19 April 2018
Researchers from UQ and QUT interviewed participants after their 'underwater experience', and developed far-reaching implications for future monitoring of reef aesthetics. Photo: QUT
Researchers from UQ and QUT interviewed participants after their 'underwater experience', and developed far-reaching implications for future monitoring of reef aesthetics. Photo: QUT

Researchers have discovered a new way to exploit the cost-saving potential of virtual reality to gauge human perceptions of reef beauty.

While reef scientists typically monitor ecosystem health indicators such as temperature, salinity and acidity, several easily observed aesthetic qualities are equally valid, although until now science has lacked the appropriate tools to quantify these characteristics.

It has long been a UNESCO requirement to monitor aesthetic values of the Great Barrier Reef, but it has proven difficult for scientists to measure ‘reef beauty’ because many people describe almost anything associated with a reef as beautiful.

After 'immersing' people with varying underwater experience in a virtual coral reef setting, researchers from UQ and QUT were able to interview the participants and propose several far-reaching implications for future monitoring of reef aesthetics.

During a study led by the ARC Centre of Excellence for Mathematical and Statistical Frontiers, the researchers quantified that high structural complexity of coral reefs and colour diversity tended to increase their aesthetic value, although colour alone is not considered an indicator of reef health.

UQ Global Change Institute postdoctoral research fellow Dr Julie Vercelloni said marine scientists generally regarded structurally complex reefs as healthy reefs because they provided a diverse array of habitats.

And while survey participants with little or no marine science or diving experience were less likely to be aware of this relationship, they still found structurally complex reefs more aesthetically pleasing.

“Thus the structural complexity may be a good indicator of aesthetic value and reef health, irrespective of who is observing a coral reef,” Dr Vercelloni said.

“Although people tend to prefer colourful reefs, the relationship between coral-colour diversity and coral health is not straightforward.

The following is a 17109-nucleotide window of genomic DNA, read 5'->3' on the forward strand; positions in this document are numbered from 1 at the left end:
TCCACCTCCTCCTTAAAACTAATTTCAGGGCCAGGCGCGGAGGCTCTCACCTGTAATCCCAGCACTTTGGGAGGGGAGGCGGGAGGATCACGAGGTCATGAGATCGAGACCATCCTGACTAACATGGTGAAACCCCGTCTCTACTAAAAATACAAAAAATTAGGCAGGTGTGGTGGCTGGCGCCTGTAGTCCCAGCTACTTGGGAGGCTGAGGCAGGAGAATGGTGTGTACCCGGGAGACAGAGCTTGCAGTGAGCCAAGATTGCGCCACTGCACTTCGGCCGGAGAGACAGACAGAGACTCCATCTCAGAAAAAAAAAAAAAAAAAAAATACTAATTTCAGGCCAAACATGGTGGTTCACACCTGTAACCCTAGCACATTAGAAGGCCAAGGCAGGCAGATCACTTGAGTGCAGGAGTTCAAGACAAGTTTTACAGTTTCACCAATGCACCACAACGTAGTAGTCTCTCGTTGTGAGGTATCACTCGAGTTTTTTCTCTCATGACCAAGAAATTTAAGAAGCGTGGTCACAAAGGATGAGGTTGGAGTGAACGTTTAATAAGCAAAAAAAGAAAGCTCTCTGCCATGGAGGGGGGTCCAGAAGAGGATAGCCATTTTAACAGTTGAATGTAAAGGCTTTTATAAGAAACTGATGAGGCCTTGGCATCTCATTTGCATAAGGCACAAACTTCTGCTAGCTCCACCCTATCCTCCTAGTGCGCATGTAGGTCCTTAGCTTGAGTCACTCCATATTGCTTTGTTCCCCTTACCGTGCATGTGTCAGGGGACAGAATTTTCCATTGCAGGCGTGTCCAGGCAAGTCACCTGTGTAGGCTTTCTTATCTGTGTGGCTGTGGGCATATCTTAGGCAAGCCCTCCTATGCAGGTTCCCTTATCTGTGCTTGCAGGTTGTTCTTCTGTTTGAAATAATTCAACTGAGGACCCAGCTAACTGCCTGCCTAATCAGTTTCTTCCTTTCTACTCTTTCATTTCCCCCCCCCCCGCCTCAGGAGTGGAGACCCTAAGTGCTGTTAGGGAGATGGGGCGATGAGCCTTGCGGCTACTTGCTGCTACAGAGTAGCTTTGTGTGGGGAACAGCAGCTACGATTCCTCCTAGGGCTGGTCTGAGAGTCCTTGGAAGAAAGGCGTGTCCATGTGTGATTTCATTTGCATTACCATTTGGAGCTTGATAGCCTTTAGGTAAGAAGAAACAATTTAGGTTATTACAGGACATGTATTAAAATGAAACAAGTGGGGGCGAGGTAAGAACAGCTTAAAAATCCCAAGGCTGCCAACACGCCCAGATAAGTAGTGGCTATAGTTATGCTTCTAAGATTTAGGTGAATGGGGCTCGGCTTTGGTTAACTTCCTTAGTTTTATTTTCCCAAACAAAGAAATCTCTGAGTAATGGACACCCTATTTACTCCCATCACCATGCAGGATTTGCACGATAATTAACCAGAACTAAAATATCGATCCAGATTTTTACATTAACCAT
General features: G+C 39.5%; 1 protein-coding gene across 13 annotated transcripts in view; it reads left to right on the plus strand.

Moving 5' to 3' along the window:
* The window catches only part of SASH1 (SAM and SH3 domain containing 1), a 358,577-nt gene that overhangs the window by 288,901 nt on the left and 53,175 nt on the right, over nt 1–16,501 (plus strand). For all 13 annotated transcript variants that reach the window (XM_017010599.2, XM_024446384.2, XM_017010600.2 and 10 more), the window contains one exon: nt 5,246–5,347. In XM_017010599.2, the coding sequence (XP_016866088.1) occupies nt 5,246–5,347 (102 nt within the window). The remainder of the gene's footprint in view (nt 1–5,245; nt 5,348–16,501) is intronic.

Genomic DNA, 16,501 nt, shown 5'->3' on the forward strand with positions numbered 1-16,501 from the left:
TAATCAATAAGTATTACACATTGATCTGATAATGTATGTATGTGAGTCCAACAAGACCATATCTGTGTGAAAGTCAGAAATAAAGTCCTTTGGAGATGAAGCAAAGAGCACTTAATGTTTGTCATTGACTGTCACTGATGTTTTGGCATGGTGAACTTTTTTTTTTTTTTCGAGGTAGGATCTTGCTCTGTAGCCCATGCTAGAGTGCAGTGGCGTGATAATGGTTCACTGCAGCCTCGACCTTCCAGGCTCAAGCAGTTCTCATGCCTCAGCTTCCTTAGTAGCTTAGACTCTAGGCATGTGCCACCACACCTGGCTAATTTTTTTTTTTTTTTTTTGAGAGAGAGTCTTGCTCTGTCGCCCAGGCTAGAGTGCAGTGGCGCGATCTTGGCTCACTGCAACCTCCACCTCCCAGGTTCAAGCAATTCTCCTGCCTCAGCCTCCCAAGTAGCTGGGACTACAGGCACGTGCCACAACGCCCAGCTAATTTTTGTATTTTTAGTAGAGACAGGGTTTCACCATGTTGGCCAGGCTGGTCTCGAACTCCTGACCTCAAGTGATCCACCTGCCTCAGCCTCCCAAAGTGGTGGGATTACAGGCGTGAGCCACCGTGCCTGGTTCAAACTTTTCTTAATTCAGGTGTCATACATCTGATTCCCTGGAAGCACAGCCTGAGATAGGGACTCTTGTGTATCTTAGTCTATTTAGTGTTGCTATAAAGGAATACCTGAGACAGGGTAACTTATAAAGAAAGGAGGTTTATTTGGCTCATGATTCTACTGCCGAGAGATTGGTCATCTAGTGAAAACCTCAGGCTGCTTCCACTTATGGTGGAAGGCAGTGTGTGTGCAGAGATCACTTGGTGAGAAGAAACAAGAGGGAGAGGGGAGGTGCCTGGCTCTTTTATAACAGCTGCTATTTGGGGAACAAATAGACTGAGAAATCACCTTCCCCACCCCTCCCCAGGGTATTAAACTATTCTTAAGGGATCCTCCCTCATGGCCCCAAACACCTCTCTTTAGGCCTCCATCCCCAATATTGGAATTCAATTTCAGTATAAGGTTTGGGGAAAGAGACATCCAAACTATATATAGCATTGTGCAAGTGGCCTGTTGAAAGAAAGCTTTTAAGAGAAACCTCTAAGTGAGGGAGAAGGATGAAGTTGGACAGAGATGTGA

“The Coral Watch citizen-science program, for example, measures coral colour using a coral health chart to assess the degree of bleaching in coral colonies

“However we know that fluorescing coral in the initial stages of bleaching display intense colours, while other colourful reef organisms such as sponges and soft corals are often prevalent in stressed coral ecosystems.

“Colour diversity and intensity can inform management and conservation with respect to aesthetic services, but the lack of a broad-based relationship between reef colour and health means it’s not the complete story,” she said.

Global Change Institute director Professor Ove Hoegh-Guldberg said this work was unique and one of the first studies to explore how people viewed coral reefs.

"Understanding this is important to their preservation long-term.

“What is fascinating about the results is that different people see the value and beauty of coral reefs in different ways. This type of research is really important in terms of making the case for why we should preserve coral reefs,” he said.

The researchers highlighted that virtual reality combined with modern statistical modelling were being applied to monitor other remote ecosystems around the world which were difficult or expensive to access.

They also suggested that virtual reality could eventually play an important role in helping to increase the public’s understanding of environmental pressures on coral reefs.

The availability of 360-degree reef images recorded by the XL Catlin Seaview Survey, working with mariine scientists from the UQ Global Change Institute, has inspired a fresh trove of citizen science projects at reefs sites around the world.

“This is a great way to use the thousands of images that are available to scientists and the public through the Global Reef Record at The University of Queensland," Professor Hoegh-Guldberg said.

The research “Using virtual reality to estimate aesthetic values of coral reefs” has been published by the journal Royal Society Open Science.  Authors: Julie Vercelloni, Sam Clifford, M. Julian Caley, Alan R. Pearse, Ross Brown, Allan James, Bryce Christensen, Tomasz Bednarz, Ken Antony, Manuel Gonzalez-Rivero, Kerrie Mengersen and Erin E. Peterson.


Dr Julie Vercelloni, Email: j.vercelloni@uq.edu.au

UQ Global Change Institute Communications:  gcicomms@uq.edu.au or 61-7 0438 285 283

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